Angela Smith checks the blinds in her home in El Sereno, Calif., in preparation to show to potential renters. Her job is moving and she's moving with it. But instead of selling her house in El Sereno, she's planning to rent it out. Low interest rates and high rents have more people getting into the rental business, leasing out their old homes when they move instead of selling.
LOS ANGELES TIMES
LOS ANGELES — The real estate market has long worked on a simple system: If you want to buy a new house, sell the old one and use the equity for a down payment.
But the last few years of low ownership costs and rising rents have some move-up buyers trying a new approach: Buy the house. Keep the old. And rent it out.
Real estate firm Redfin recently asked 1,900 prospective home buyers nationwide what they planned to do with their old house when they bought a new one. As you’d expect, the majority said they would sell. But 39 percent said they’d rent it out. In Western markets that have seen big price growth lately, such as Los Angeles, the percentage was even higher.
“We certainly didn’t expect that,” said Ellen Haberle, Redfin’s real estate economist and the survey’s author.
It’s the first time that Redfin has conducted this kind of study. But real estate agents and property managers say they’re seeing the same thing: A noticeable uptick in the number of home buyers who want to rent out their old place.
“We’ve had more calls in the last two months with situations like this than we’ve had in two years,” said Trevor Henson of First Light Property Management in Manhattan Beach, Calif. “It is definitely on the upswing.”
If this trend holds, it could mean even fewer homes for sale in an already-tight market. But for a certain type of homeowner, becoming a landlord could make sense.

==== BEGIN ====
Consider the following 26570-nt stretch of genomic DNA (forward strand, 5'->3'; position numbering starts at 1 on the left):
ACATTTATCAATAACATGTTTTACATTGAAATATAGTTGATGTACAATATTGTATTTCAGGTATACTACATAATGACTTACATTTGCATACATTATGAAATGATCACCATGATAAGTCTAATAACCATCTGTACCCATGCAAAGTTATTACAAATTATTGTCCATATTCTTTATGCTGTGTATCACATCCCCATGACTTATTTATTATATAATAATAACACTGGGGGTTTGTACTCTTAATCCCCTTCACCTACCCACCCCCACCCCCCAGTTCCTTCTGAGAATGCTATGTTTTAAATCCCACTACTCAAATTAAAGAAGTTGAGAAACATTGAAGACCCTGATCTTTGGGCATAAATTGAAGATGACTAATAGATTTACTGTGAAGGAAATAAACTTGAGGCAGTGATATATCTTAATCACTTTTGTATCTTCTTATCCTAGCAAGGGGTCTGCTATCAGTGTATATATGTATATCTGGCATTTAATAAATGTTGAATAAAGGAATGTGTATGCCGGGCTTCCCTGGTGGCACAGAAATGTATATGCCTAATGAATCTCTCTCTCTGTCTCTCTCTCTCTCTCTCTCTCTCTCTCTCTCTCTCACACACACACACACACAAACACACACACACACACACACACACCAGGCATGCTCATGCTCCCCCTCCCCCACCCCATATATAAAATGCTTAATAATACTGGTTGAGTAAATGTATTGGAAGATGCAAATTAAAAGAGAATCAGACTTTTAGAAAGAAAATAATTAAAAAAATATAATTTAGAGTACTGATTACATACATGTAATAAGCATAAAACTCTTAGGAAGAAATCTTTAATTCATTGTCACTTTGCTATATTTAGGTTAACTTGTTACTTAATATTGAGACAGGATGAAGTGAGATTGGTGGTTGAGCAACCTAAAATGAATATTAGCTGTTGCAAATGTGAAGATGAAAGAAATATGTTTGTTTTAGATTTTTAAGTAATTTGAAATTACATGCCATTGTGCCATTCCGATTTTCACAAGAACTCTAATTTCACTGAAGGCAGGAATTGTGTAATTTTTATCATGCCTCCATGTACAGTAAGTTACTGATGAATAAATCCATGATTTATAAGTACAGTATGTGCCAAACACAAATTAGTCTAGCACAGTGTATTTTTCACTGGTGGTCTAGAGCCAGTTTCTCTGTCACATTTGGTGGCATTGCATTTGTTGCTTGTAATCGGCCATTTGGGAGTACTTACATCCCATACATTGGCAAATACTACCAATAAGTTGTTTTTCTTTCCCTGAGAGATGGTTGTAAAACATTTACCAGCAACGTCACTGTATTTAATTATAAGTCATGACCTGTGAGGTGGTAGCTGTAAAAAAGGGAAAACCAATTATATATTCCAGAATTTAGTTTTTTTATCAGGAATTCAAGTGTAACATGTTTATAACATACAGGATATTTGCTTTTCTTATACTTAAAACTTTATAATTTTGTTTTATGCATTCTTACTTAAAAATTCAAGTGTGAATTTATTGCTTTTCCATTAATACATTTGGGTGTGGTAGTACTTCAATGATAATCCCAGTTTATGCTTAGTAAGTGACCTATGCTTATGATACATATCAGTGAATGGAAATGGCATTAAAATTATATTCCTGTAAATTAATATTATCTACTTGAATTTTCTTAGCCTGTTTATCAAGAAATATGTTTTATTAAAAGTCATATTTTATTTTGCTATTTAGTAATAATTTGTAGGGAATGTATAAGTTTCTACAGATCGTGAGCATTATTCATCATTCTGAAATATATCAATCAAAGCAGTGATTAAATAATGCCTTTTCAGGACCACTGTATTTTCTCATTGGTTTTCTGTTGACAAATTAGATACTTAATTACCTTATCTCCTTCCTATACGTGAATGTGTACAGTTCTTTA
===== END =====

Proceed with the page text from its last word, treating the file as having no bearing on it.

Rents are up in parts of the country. Buyers who bought at the bottom of the market in 2009 got a bargain. Then came years of opportunity to refinance into record-low interest rates. That means many owners can rent out their home for more than it costs them each month, even with taxes and other ownership costs figured in.
With the tenant covering the note, they can build equity — especially if home prices keep rising.
“It’s a market-based decision,” Mr. Henson said. “They know they can get really high rents right now. If I’m locked in on a 30-year fixed [mortgage] at 4 percent, and if home values are going up, it can make a lot of sense.”
Many of the new landlords are affluent and financially savvy, Ms. Haberle said. They see a chance to profit now.
“These amateur landlords aren’t people who are doing this for a living,” she said. “They just kind of happened into this opportunity.”
Vanessa Ginn, president of Platinum Property Management Group in Los Angeles, said she’s seeing a lot more people considering the idea. But being a landlord has its challenges, including fair-housing laws, tenant screening, and the potential for costly repairs. It can be particularly difficult for first-timers or homeowners who move out of town.
Ms. Haberle said many new landlords are skipping the professional manager — and the fee they charge — and doing it on their own, perhaps with the help of a neighbor. That’s what Angela Smith is planning.
The TV show that Ms. Smith works on is moving soon — either to Chicago or Atlanta — and she’s going with it. But if the show doesn’t work out, Ms. Smith wants to come back to her home in El Sereno, Calif.
She owes more on her home than it’s worth. But a mortgage modification lowered her monthly payment enough that she figures she can afford to rent it for $2,500, which is enough to cover payments, taxes, and upkeep.
She said she’s unsure if she’s going to buy a house in her new town. “I need a little time see how well I can manage this,” she said.